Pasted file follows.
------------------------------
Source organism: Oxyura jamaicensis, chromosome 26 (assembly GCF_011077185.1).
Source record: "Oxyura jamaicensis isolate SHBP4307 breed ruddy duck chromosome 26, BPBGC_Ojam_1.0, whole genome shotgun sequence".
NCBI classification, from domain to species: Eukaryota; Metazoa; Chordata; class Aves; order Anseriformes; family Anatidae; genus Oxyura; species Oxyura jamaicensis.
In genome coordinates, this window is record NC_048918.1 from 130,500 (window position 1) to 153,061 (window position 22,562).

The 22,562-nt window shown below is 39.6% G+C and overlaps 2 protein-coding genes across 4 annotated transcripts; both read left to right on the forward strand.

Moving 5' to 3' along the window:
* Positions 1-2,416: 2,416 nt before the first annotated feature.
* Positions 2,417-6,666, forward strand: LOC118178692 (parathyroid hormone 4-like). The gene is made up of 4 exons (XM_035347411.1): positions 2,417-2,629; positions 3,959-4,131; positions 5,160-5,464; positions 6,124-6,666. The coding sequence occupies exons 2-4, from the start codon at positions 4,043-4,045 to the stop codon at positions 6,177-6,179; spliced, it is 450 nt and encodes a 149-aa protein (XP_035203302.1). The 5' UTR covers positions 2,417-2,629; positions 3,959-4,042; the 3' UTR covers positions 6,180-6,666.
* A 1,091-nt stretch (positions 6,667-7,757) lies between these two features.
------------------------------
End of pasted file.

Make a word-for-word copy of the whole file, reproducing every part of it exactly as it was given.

Source organism: Oxyura jamaicensis, chromosome 26 (assembly GCF_011077185.1).
Source record: "Oxyura jamaicensis isolate SHBP4307 breed ruddy duck chromosome 26, BPBGC_Ojam_1.0, whole genome shotgun sequence".
NCBI classification, from domain to species: Eukaryota; Metazoa; Chordata; class Aves; order Anseriformes; family Anatidae; genus Oxyura; species Oxyura jamaicensis.
In genome coordinates, this window is record NC_048918.1 from 130,500 (window position 1) to 153,061 (window position 22,562).

The 22,562-nt window shown below is 39.6% G+C and overlaps 2 protein-coding genes across 4 annotated transcripts; both read left to right on the forward strand.

Moving 5' to 3' along the window:
* Positions 1-2,416: 2,416 nt before the first annotated feature.
* Positions 2,417-6,666, forward strand: LOC118178692 (parathyroid hormone 4-like). The gene is made up of 4 exons (XM_035347411.1): positions 2,417-2,629; positions 3,959-4,131; positions 5,160-5,464; positions 6,124-6,666. The coding sequence occupies exons 2-4, from the start codon at positions 4,043-4,045 to the stop codon at positions 6,177-6,179; spliced, it is 450 nt and encodes a 149-aa protein (XP_035203302.1). The 5' UTR covers positions 2,417-2,629; positions 3,959-4,042; the 3' UTR covers positions 6,180-6,666.
* A 1,091-nt stretch (positions 6,667-7,757) lies between these two features.